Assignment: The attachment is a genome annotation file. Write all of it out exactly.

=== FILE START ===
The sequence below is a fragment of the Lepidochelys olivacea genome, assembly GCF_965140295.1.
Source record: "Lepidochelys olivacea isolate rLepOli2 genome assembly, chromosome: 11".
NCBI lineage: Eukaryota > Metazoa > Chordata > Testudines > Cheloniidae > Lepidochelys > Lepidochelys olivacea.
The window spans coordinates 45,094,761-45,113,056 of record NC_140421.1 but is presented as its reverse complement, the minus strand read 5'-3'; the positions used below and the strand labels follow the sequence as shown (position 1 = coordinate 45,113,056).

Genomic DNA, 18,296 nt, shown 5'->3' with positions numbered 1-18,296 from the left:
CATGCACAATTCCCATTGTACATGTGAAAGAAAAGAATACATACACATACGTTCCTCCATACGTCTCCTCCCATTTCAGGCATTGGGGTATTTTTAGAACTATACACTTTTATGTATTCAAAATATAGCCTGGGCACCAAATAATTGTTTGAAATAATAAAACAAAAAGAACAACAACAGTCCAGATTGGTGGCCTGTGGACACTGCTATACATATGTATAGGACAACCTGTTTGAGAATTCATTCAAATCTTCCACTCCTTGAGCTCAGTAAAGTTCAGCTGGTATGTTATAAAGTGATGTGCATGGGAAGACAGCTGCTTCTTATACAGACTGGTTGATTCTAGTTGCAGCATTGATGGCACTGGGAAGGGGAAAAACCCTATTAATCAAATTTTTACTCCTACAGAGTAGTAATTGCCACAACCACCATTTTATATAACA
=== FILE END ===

The sequence below is a fragment of the Lepidochelys olivacea genome, assembly GCF_965140295.1.
Source record: "Lepidochelys olivacea isolate rLepOli2 genome assembly, chromosome: 11".
NCBI lineage: Eukaryota > Metazoa > Chordata > Testudines > Cheloniidae > Lepidochelys > Lepidochelys olivacea.
The window spans coordinates 45,094,761-45,113,056 of record NC_140421.1 but is presented as its reverse complement, the minus strand read 5'-3'; the positions used below and the strand labels follow the sequence as shown (position 1 = coordinate 45,113,056).

Genomic DNA, 18,296 nt, shown 5'->3' with positions numbered 1-18,296 from the left:
CATGCACAATTCCCATTGTACATGTGAAAGAAAAGAATACATACACATACGTTCCTCCATACGTCTCCTCCCATTTCAGGCATTGGGGTATTTTTAGAACTATACACTTTTATGTATTCAAAATATAGCCTGGGCACCAAATAATTGTTTGAAATAATAAAACAAAAAGAACAACAACAGTCCAGATTGGTGGCCTGTGGACACTGCTATACATATGTATAGGACAACCTGTTTGAGAATTCATTCAAATCTTCCACTCCTTGAGCTCAGTAAAGTTCAGCTGGTATGTTATAAAGTGATGTGCATGGGAAGACAGCTGCTTCTTATACAGACTGGTTGATTCTAGTTGCAGCATTGATGGCACTGGGAAGGGGAAAAACCCTATTAATCAAATTTTTACTCCTACAGAGTAGTAATTGCCACAACCACCATTTTATATAACA